Restaurant customers sneak out leftovers to avoid paying extra for all-you-can-eat sushi

@sidneyscharpf/TikTok Lucegrafiar/ShutterStock (Licensed)

‘We couldnt eat another piece’: Restaurant customers sneak out leftovers to avoid paying extra for all-you-can-eat sushi

'This is why I keep Ziploc bags in my car.'

 

Jack Alban

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Posted on Jan 4, 2024   Updated on Jan 4, 2024, 12:24 pm CST

A customer at an all-you-can-eat Sushi restaurant found themselves in a real pickle: they had a bunch of food, but no more room left in their stomach to fit it. Normally, one wouldn’t think this is much of a problem. It’s a buffet restaurant; the establishment would clear their plates, toss the sushi, and everyone would be on their merry way.

Except this restaurant charged a wasted food fee, and one diner featured in TikToker Sidney Scharpf’s (@sidneyscharpf) video, wasn’t about to get surcharged. He decided to sneak some of the sushi out using a slick move that’s been viewed over 874,000 times on the popular social media platform.

“When you forget how much you ordered for all-you-can-eat sushi & they charge for wasted food,” a text overlay reads in Scharpf’s TikTok, which begins with a recording of a man in a blue collared short-sleeve polo shirt and a mullet. He scoops up a piece of sushi and lifts it to his mouth, but instead of eating it, he dumps it into what looks like a to-go cup. He then smiles at the camera and laughs along with other folks at the table.

It turns out there were several folks who found themselves in the same conundrum, judging from comments left by users who saw Scharpf’s clip.

One individual said that they soon learned while on a first date that going to an all-you-can-eat-sushi spot for dinner probably wasn’t the best idea. So they employed a different method to try and ensure they weren’t hit with a no-food-completion surcharge. “Did this on a date. I filled my mouth up and spit it out in the bathroom. There was no second date lol,” they wrote.

Someone else served up their own “hack” for avoiding the waste fee, and it all has to do with the timing of when you ask for your bill: “I always ask for the bill while we’re actively still eating but on our last round. That way they don’t know if there will be leftovers & wont charge.”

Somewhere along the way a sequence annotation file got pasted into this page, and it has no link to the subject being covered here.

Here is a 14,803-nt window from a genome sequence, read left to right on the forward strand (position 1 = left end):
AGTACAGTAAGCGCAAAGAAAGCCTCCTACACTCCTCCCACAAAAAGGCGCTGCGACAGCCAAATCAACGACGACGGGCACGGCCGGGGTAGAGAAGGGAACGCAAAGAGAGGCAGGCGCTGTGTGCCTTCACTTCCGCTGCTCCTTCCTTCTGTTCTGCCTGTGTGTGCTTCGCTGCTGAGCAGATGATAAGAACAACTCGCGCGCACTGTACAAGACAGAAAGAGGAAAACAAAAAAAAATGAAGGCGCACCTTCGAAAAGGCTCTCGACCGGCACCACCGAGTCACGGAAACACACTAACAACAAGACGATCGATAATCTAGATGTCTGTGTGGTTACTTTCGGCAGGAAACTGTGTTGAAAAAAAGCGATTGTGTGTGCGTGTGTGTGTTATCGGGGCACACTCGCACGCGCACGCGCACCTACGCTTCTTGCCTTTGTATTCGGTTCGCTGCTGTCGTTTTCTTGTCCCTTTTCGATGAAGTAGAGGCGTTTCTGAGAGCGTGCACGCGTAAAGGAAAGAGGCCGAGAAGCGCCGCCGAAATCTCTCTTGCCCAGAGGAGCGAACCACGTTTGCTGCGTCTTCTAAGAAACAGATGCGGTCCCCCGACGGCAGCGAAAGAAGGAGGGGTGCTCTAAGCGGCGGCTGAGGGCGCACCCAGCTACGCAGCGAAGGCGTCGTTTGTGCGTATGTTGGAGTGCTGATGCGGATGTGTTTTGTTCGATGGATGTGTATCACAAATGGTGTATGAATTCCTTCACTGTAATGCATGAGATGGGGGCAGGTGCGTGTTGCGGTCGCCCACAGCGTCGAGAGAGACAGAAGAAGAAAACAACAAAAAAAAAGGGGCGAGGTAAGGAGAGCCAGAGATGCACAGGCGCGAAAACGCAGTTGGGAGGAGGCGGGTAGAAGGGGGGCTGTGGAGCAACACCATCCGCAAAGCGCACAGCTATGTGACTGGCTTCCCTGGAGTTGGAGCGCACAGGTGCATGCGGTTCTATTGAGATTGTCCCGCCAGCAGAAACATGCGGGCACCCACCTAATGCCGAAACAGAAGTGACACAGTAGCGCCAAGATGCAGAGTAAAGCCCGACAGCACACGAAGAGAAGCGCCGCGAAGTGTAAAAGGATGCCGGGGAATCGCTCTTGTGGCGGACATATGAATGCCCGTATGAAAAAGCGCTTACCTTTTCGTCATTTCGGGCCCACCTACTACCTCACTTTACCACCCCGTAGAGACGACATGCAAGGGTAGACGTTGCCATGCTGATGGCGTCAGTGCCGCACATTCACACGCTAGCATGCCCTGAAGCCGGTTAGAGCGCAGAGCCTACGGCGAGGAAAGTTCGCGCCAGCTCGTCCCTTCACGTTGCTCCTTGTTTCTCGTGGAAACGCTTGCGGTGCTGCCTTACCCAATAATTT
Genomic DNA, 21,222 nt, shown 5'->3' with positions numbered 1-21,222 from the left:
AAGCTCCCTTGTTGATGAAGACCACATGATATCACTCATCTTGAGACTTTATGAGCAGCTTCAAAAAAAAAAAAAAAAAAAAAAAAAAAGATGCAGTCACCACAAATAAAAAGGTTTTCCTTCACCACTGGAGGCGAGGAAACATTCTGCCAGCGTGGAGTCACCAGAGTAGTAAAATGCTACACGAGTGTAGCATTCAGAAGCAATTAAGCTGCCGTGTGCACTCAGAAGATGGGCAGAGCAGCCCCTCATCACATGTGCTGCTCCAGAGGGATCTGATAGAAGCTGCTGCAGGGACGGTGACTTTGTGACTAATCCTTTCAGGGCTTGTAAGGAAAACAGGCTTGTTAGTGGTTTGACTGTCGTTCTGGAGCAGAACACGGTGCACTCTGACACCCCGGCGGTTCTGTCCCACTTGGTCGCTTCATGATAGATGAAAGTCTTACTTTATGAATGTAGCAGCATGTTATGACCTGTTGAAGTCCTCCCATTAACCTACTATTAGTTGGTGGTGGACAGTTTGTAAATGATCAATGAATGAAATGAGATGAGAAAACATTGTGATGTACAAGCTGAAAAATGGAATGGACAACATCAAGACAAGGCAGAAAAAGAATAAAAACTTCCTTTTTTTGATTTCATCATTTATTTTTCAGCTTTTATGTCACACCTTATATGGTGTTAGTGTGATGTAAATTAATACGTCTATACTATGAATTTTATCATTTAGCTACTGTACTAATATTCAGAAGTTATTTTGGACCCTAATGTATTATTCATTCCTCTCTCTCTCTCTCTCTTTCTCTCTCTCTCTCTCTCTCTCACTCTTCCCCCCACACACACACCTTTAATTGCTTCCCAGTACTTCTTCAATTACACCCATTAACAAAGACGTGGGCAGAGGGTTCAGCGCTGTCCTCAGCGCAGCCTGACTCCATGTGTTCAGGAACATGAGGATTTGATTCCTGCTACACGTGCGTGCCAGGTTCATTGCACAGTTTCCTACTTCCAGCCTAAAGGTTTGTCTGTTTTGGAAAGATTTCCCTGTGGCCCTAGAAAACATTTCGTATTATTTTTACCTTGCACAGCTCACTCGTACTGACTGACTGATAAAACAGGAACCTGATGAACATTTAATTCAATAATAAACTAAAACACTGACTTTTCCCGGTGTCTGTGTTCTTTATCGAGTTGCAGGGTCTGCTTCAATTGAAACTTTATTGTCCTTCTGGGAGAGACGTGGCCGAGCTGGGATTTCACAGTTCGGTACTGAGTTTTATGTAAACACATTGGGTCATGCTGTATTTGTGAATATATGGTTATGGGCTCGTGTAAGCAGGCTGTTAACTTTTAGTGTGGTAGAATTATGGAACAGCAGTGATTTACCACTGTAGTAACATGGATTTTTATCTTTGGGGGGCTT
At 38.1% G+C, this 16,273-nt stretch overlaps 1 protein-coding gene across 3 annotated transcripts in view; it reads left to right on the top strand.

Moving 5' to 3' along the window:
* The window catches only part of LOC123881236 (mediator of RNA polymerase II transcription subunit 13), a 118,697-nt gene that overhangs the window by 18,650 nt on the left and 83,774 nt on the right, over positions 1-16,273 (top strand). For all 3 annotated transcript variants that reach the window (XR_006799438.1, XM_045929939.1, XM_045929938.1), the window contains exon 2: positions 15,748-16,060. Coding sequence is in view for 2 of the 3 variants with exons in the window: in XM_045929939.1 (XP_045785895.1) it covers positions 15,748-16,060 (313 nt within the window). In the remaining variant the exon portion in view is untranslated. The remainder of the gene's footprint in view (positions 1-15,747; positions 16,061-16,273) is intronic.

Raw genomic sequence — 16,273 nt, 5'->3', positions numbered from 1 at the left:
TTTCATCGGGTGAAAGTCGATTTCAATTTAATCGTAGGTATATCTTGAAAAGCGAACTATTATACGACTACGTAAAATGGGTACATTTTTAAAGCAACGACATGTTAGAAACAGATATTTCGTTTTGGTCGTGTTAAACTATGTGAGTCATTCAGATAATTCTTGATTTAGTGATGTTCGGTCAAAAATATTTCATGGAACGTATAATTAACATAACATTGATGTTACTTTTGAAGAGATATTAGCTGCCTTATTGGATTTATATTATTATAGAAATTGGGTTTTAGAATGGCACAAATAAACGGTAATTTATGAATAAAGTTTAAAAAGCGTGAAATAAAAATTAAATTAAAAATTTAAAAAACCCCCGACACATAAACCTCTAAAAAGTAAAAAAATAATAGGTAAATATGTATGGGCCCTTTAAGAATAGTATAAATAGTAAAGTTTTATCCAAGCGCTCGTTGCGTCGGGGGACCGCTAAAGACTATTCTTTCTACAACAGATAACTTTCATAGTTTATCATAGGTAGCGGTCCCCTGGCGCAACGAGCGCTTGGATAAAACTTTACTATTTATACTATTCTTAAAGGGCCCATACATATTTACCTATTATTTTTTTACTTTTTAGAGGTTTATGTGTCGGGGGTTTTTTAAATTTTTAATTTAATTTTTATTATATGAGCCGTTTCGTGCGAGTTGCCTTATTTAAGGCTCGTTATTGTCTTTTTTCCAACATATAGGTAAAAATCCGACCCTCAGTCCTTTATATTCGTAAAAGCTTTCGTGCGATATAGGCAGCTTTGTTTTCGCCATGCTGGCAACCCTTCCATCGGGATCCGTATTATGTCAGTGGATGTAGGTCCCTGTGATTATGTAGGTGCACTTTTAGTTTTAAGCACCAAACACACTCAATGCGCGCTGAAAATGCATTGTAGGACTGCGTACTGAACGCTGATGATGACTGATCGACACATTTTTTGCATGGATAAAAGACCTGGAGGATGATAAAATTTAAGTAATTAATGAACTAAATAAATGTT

For another TikToker, however, it seems that this technique wouldn’t work because they seem to have issues in even getting a server to their table in the first place, which is when being not-so-conspicuous about sneaking out some of the all-you-can-eat sushi into personal containers comes in handy. “One time we could NOT get our server over to us even though we were the only ppl there, but came right over as soon as I started to put it in my bag,” the user wrote.

Some folks couldn’t understand why a buffet-style restaurant would charge customers for wasted food, arguing that such a policy makes the establishment, by definition, no longer an “all you can eat” restaurant: “What about this is all you can eat? Any restaurant will cook all I can eat if I’m paying for each item prepared.”

The topic of whether or not wasted food charges at all-you-can-eat restaurants are enforceable popped up in a viral Reddit post uploaded to the site’s r/legaladviceofftopic sub. Someone said that they came across this sign upon visiting a restaurant but then worried if there was anything the restaurant could do to make sure customers were actually paying it off.

Various commenters had different responses to their concern about seeing the charge for “wasted food.” One person said that the sign is probably just a prelude to rules at the restaurant they have listed elsewhere in the establishment: “It’s very likely spelled out on the same signage that specifies the rest of their prices. The order sheets for my local all-you-can-eat sushi place include, at the bottom, a charge for any uneaten sushi at the end of the meal. A sign like that on its own might not support a charge, but odds are, you’ve missed something more specific elsewhere.”

@sidneyscharpf

we couldnt eat another piece🤣🤣🤣

♬ original sound – Sidney Scharpf

Someone else said that their mother who ran a Thai restaurant with an all-you-can-eat buffet would only charge customers for what the price of the plate was for wasted food. “When I was younger, my mother owned a small Thai buffet style restaurant. We had the same policy as most buffet places. Typically the extra charge is based on the price of the buffet,” they explained. “So for example, if the base price is 5$, then the extra charge would be 5$. This is because the extra charge has to be reasonable. If their price is 5$, but their extra charge is 20$, that’s not reasonable and wouldn’t hold up if the police respond.”

According to Good, there are numerous restaurants that not only list but enforce these policies as a means of cutting back on the amount of wasted food that occurs daily. Several folks in this Quora post also said that as long as restaurants are posting signage about food waste charges, then they can sure as heck charge customers if they are found violating the wasted grub rule.

The Daily Dot has reached out to Scharpf via Instagram direct message for further comment.

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*First Published: Jan 4, 2024, 8:00 pm CST